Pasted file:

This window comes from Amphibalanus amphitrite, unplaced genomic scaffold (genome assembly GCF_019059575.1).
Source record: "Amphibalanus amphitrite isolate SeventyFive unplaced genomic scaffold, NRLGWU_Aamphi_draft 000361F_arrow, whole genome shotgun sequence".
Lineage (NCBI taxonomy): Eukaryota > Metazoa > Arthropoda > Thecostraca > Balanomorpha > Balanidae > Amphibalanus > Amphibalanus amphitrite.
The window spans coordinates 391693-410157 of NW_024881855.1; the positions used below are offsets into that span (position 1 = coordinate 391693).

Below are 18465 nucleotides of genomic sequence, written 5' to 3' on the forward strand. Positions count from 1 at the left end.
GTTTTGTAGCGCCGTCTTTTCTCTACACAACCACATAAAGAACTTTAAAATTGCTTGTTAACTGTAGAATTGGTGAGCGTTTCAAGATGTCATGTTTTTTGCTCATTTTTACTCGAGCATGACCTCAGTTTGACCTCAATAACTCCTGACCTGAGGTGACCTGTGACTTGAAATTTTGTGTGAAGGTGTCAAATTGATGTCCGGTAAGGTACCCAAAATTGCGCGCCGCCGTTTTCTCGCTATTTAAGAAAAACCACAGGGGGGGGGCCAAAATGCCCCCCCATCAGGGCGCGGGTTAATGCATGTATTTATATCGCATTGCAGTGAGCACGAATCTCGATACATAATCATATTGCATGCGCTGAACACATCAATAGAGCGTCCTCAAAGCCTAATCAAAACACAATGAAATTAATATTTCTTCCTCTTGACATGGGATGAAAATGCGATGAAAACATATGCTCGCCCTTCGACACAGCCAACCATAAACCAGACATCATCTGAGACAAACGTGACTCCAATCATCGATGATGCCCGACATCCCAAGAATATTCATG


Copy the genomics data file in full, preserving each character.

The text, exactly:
This window comes from Amphibalanus amphitrite, unplaced genomic scaffold (genome assembly GCF_019059575.1).
Source record: "Amphibalanus amphitrite isolate SeventyFive unplaced genomic scaffold, NRLGWU_Aamphi_draft 000361F_arrow, whole genome shotgun sequence".
Lineage (NCBI taxonomy): Eukaryota > Metazoa > Arthropoda > Thecostraca > Balanomorpha > Balanidae > Amphibalanus > Amphibalanus amphitrite.
The window spans coordinates 391693-410157 of NW_024881855.1; the positions used below are offsets into that span (position 1 = coordinate 391693).

Below are 18465 nucleotides of genomic sequence, written 5' to 3' on the forward strand. Positions count from 1 at the left end.
GTTTTGTAGCGCCGTCTTTTCTCTACACAACCACATAAAGAACTTTAAAATTGCTTGTTAACTGTAGAATTGGTGAGCGTTTCAAGATGTCATGTTTTTTGCTCATTTTTACTCGAGCATGACCTCAGTTTGACCTCAATAACTCCTGACCTGAGGTGACCTGTGACTTGAAATTTTGTGTGAAGGTGTCAAATTGATGTCCGGTAAGGTACCCAAAATTGCGCGCCGCCGTTTTCTCGCTATTTAAGAAAAACCACAGGGGGGGGGCCAAAATGCCCCCCCATCAGGGCGCGGGTTAATGCATGTATTTATATCGCATTGCAGTGAGCACGAATCTCGATACATAATCATATTGCATGCGCTGAACACATCAATAGAGCGTCCTCAAAGCCTAATCAAAACACAATGAAATTAATATTTCTTCCTCTTGACATGGGATGAAAATGCGATGAAAACATATGCTCGCCCTTCGACACAGCCAACCATAAACCAGACATCATCTGAGACAAACGTGACTCCAATCATCGATGATGCCCGACATCCCAAGAATATTCATG